How to find Fourier series in Mathematica

Fourier [list]

finds the discrete Fourier transform of a list of complex numbers.

Fourier [list, {p1, p2,…}]

returns the specified positions of the discrete Fourier transform.

  • The discrete Fourier transform vs of a list ur of length n is defined by default to be ure2πi (r-1) (s-1) / n
  • Note that the zero frequency term appears at position 1 in the resulting list.
  • Other definitions are used in some scientific and technical fields.
  • Different choices of definitions can be specified using the FourierParameters option.
  • With the setting FourierParameters -> {a, b}, the discrete Fourier transform computed by Fourier is ure2πib (r-1) (s-1) / n
  • Some common choices for {a, b} are {0,1} (default), {-1,1} (data analysis), {1, -1} (signal processing).
  • The setting effectively corresponds to conjugating both input and output lists.
  • To ensure a unique inverse discrete Fourier transform, b must be relatively prime to n. "
  • The list of data supplied to Fourier need not have a length equal to a power of two.
  • The list given in Fourier [list] can be nested to represent an array of data in any number of dimensions.
  • The array of data must be rectangular.
  • If the elements of the list are exact numbers, Fourier begins by applying N to them.
  • Fourier [list, {p1, p2,…}] Is typically equivalent to Extract [Fourier [list], {p1, p2, ...}]. Cases with just a few positions p are computed using an algorithm that takes less time and memory but is more subject to numerical error, particularly when the length of list is long.
  • Fourier can be used on Sparse Array objects.
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Basic Examples (2)

Find a discrete Fourier transform:

Find a power spectrum:

Scope (3)

x is a list of real values:

Compute the Fourier transform with machine arithmetic:

Compute using 24-digit precision arithmetic:

Compute a 2D Fourier transform:

x is a rank 3 tensor with nonzero diagonal:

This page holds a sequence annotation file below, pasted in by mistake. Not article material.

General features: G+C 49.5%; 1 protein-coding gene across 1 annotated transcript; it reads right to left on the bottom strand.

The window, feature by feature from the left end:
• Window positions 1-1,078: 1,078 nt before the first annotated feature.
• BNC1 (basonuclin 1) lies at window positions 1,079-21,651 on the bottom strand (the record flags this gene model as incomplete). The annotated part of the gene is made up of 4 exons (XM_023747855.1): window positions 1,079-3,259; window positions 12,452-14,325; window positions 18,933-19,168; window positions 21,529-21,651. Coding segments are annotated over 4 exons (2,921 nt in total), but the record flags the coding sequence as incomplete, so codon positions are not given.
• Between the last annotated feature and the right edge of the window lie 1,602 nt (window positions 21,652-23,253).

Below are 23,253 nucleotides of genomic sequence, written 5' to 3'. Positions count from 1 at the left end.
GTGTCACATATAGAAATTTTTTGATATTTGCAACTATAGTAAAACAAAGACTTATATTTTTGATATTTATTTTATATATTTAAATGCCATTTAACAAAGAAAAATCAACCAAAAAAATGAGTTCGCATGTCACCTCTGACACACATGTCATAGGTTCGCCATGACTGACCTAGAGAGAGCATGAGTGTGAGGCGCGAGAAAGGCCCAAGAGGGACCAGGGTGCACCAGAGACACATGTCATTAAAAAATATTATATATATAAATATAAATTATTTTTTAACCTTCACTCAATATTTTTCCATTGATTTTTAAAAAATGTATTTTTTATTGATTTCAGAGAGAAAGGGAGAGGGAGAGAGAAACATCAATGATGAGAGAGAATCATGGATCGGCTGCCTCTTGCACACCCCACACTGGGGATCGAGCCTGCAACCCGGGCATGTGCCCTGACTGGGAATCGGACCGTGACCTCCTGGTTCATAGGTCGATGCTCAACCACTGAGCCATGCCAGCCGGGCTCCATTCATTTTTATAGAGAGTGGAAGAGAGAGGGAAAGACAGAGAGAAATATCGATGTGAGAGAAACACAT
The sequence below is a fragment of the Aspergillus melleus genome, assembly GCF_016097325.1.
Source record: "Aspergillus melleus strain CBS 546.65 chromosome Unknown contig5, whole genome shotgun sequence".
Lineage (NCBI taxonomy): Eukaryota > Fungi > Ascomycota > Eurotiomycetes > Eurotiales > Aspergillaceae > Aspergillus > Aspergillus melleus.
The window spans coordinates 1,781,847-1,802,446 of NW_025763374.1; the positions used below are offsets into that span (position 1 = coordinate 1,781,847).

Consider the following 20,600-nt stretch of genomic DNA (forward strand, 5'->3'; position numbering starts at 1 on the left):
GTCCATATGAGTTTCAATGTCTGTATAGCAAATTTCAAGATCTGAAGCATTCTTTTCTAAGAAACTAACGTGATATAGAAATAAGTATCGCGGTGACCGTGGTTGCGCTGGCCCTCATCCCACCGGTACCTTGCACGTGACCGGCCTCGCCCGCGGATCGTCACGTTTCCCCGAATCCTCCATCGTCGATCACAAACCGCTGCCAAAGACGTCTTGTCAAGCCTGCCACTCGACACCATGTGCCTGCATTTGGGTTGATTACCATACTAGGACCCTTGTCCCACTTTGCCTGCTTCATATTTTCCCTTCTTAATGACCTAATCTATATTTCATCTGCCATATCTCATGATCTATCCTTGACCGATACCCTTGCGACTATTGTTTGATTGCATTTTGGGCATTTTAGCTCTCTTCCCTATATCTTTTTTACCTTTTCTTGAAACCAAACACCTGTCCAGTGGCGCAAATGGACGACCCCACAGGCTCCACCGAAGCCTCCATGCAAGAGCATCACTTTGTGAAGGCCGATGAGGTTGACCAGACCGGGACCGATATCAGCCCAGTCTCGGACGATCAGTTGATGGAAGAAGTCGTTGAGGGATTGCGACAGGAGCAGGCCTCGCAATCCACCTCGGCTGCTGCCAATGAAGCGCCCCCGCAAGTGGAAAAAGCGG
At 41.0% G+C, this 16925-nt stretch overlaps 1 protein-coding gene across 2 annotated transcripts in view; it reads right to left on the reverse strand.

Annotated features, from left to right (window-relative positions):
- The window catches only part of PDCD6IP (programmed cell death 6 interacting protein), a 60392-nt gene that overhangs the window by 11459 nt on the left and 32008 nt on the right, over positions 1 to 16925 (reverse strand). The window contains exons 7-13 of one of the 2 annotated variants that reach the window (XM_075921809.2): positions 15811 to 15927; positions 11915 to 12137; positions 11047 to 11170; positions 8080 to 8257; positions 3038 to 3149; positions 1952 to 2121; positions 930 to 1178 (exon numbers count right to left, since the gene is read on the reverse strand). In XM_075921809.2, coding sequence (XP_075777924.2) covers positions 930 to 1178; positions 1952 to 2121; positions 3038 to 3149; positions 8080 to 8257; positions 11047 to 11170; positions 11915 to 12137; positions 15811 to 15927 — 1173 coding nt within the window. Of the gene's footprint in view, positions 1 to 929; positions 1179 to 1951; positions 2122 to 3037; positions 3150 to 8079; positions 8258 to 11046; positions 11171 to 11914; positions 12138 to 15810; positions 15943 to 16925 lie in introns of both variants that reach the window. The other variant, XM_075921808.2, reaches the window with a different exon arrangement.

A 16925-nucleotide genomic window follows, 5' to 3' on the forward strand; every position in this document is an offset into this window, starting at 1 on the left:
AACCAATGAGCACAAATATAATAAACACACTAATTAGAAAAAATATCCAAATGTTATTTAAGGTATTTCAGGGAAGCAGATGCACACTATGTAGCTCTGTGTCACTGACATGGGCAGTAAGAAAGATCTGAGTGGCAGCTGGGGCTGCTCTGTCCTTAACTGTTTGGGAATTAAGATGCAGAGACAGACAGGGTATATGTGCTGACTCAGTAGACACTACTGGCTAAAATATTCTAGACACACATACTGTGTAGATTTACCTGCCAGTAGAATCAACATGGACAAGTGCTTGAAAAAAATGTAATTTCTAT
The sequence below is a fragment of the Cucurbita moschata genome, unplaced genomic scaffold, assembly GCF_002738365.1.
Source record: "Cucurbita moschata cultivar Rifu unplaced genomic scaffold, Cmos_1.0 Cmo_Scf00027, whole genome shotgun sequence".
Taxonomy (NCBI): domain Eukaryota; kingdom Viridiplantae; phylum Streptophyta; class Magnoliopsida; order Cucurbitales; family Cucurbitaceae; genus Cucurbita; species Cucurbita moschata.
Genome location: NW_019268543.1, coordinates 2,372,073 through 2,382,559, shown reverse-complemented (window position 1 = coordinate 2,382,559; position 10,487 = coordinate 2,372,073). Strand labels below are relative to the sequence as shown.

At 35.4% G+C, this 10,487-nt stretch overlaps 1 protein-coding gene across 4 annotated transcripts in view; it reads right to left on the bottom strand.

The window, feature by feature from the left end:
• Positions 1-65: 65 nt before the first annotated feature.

Compute the 3D Fourier transform:

Options (2)

Fourier parameters (2)

No normalization:

Normalization by :

Normalization by :

Data from a sinc function with noise:

Ordinary spectrum without normalization:

Partial spectrum:

Applications (10)

Computing Spectra (6)

Fourier spectrum of "white noise":

Show the logarithmic spectrum, including the first (DC) component:

The spectrum of a "pulse" is completely flat:

Power spectrum of the Thue – Morse nested sequence [more info]:

Power spectrum of the Fibonacci nested sequence [more info]:

2D power spectrum of a nested pattern:

Plot the nested pattern:

Find the logarithmic power spectrum:

Find the Fourier transform of the rule 30 cellular automaton pattern:

Logarithmic power spectrum:

Filtering Data (1)

Compute discrete cyclic convolutions to smooth a discontinuous function with a Gaussian:

Compute the cyclic convolution:

Show the original and smoothed function:

The convolution is consistent with ListConvolve:

Frequency Identification (1)

Here is some periodic data with some noise:

Find the maximum modes in the spectrum:

Get the position corresponding to positive frequencies and show the position on a plot of the spectrum:

Find a high-resolution spectrum between modes where the maximum was found:

Determine the period from the frequencies:

Computing Eigenvectors (1)

m is a circulant differentiation matrix:

Because , the eigenvalues ​​of m are:

The eigenvectors are the columns of the DFT matrix, so Fourier diagonalizes m:

This allows very efficient computation of MatrixExp [m, r] for a particular vector:

Show the approximate evolution of the heat equation on the unit interval:

Fractional Fourier Transform (1)

Properties & Relations (6)

Inverse Fourier inverts Fourier:

For real inputs, all elements after the first come in complex conjugate pairs:

The power spectrum is symmetric:

Cyclic convolution corresponds to multiplication of Fourier transforms: